Defeated by industry, criminal background check bill returns

Tenants previously helped real estate groups beat back City Council measure

Council member Keith Powers (Manhattan Community Board 5)
Council member Keith Powers (Manhattan Community Board 5)

The City Council is seeking to revive a measure that would bar property owners from making criminal background checks of prospective tenants and buyers.

Real estate professionals helped kill a nearly identical bill last year and seem poised to wage a similar fight if changes are not made to the measure. Council member Keith Powers, the prime sponsor, said he expects to discuss it further with stakeholders but wouldn’t speculate on potential amendments.

He said the bill would be a significant step in the city’s efforts to curb housing discrimination.

“We are in the middle of a housing and homelessness crisis,” Powers said. “To me, it’s time that we stop talking about the issue and do something about it.”

He noted that a new City Council and administration could give the bill the boost it needs to pass this year. Mayor Eric Adams has not commented on the legislation specifically, but did indicate support in his housing plan for the concept of providing such protection to tenants. The measure will be re-introduced at Thursday’s City Council meeting.

Opponents of the measure last year argued that the ban would make landlords liable if a tenant given a lease despite a criminal history then committed another offense in the building.

Powers’ bill carves out a few exceptions for owner-occupied housing. It also permits landlords and owners to review the state’s sex offender registry, though prosepective tenants or buyers must be given written notice about the inquiry.

One reason last year’s bill failed was because its sponsors were inflexible, an industry representative said.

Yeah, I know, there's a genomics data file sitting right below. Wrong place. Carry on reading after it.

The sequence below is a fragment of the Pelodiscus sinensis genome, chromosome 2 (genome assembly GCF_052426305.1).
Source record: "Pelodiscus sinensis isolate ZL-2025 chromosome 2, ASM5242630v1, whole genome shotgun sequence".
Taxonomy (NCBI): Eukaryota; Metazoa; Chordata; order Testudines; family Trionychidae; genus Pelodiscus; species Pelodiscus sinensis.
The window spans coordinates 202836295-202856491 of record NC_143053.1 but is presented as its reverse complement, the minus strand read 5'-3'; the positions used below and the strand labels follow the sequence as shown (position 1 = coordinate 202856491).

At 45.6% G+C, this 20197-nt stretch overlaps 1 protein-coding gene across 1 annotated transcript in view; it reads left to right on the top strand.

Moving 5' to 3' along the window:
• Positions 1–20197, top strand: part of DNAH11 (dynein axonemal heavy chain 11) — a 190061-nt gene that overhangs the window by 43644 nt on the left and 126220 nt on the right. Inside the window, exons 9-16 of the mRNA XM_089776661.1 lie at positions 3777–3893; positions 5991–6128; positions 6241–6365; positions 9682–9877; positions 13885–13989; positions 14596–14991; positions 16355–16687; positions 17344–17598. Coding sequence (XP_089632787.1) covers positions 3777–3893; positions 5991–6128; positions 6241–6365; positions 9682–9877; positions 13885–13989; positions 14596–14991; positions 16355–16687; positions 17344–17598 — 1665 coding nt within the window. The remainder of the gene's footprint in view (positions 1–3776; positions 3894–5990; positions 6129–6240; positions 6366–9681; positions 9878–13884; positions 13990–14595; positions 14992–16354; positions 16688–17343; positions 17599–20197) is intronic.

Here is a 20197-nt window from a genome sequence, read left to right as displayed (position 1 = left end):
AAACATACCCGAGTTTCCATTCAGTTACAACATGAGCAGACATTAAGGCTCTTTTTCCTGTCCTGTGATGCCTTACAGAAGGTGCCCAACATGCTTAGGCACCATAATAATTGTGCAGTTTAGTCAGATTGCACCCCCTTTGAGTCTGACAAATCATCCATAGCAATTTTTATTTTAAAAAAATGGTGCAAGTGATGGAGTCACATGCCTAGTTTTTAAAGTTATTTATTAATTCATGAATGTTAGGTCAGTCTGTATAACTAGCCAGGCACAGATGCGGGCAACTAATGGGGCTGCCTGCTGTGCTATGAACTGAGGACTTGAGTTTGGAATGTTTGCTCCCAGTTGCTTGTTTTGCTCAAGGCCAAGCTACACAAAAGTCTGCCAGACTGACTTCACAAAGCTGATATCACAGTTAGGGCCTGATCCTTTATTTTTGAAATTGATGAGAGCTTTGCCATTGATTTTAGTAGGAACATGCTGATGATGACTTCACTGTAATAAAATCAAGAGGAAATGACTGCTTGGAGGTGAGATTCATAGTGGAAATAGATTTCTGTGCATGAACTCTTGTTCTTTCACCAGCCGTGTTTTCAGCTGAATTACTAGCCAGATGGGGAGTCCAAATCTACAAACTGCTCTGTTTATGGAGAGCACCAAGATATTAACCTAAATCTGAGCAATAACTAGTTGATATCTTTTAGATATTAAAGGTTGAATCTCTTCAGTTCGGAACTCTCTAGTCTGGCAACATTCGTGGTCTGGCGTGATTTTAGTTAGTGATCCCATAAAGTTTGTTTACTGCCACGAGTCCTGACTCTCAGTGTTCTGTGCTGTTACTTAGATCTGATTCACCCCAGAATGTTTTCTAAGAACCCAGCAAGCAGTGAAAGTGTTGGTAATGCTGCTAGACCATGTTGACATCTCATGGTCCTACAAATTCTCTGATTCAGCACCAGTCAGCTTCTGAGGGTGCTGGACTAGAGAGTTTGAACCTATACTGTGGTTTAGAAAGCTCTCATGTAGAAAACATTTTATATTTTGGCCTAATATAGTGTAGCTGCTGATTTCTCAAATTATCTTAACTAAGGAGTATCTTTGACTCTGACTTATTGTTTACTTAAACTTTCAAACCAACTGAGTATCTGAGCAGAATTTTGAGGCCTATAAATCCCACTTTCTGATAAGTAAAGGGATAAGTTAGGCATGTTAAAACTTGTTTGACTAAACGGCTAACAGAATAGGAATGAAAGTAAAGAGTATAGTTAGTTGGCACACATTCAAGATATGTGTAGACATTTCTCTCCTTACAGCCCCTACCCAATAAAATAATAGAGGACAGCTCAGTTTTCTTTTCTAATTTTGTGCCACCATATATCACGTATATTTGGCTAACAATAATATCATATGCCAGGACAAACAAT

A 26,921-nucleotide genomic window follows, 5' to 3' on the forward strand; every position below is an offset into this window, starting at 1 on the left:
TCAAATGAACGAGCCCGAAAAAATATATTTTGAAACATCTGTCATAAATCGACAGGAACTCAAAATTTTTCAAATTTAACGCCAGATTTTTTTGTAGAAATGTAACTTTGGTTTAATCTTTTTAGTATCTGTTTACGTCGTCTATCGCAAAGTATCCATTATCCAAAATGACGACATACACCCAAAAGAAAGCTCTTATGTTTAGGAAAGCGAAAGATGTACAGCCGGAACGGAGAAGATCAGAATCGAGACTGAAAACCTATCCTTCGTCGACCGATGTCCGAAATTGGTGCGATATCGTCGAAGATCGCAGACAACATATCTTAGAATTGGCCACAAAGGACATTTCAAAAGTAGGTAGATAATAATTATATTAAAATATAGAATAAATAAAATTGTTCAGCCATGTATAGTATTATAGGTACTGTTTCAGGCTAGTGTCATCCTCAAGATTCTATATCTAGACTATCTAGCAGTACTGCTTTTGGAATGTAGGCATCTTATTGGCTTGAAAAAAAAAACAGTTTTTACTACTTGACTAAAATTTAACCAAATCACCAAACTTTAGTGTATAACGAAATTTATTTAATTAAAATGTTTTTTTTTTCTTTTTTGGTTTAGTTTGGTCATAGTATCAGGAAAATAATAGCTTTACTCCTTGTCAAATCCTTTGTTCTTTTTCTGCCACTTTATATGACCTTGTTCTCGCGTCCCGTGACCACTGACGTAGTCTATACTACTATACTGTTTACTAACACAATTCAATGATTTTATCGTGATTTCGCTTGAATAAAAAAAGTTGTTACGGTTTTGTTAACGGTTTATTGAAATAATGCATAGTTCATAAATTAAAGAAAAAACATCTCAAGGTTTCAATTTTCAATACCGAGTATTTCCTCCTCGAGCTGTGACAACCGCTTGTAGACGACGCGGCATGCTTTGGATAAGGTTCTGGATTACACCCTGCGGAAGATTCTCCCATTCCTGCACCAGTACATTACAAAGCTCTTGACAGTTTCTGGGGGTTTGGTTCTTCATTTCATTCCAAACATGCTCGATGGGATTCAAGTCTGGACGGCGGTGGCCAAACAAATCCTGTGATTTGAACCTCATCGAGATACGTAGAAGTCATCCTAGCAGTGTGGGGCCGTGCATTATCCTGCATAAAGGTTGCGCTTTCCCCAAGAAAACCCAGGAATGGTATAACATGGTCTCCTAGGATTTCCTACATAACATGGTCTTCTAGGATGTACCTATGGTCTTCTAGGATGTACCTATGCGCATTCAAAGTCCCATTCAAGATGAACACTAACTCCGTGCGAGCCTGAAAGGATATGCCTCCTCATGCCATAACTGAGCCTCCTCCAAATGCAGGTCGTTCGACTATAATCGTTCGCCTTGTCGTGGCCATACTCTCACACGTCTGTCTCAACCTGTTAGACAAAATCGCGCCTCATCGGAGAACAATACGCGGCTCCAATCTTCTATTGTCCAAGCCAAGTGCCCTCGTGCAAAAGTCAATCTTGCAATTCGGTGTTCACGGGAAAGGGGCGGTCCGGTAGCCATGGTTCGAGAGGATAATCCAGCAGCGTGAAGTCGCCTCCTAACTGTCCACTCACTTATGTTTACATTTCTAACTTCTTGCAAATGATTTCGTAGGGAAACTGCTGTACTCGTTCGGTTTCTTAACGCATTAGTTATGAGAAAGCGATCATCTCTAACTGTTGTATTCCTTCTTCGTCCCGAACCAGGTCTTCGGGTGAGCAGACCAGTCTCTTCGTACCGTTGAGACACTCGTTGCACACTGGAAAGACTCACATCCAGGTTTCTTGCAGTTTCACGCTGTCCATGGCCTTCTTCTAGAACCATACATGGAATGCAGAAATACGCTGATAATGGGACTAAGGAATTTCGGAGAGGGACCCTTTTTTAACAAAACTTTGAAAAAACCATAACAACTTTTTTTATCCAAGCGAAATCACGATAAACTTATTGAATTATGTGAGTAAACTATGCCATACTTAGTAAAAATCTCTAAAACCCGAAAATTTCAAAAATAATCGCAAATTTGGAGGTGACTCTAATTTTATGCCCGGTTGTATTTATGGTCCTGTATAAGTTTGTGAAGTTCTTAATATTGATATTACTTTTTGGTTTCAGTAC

“The negotiating posture last year was totally unacceptable for the real estate industry,” said Frank Ricci, executive vice president of the Rent Stabilization Association. “They are out there pushing the bill, but the way they should have done it was they should have sat down with various stakeholders.”

He noted that RSA’s members do not have “a blanket prohibition against renting to people who have a record,” but said owners need to be able to evaluate prospective tenants.

This time, for the most part, real estate groups are taking a wait-and-see approach. The Real Estate Board of New York indicated that it needs to review the legislation. The Community Housing Improvement Program said it supports efforts to end housing discrimination and is willing to work with the City Council, but warned that “the details of the bill matter.”

“If crafted poorly, it could impact other residents living in the building and open up housing providers to more liability and higher insurance costs,” Jay Martin, CHIP’s executive director, said in a statement.

Bills forbidding background checks or questions about criminal history can have unintended consequences. Some economists have found that employers respond to ban-the-box bills for job applicants by more often rejecting young Black men seeking employment, based on the assumption that they are more likely than other applicants to have a criminal record.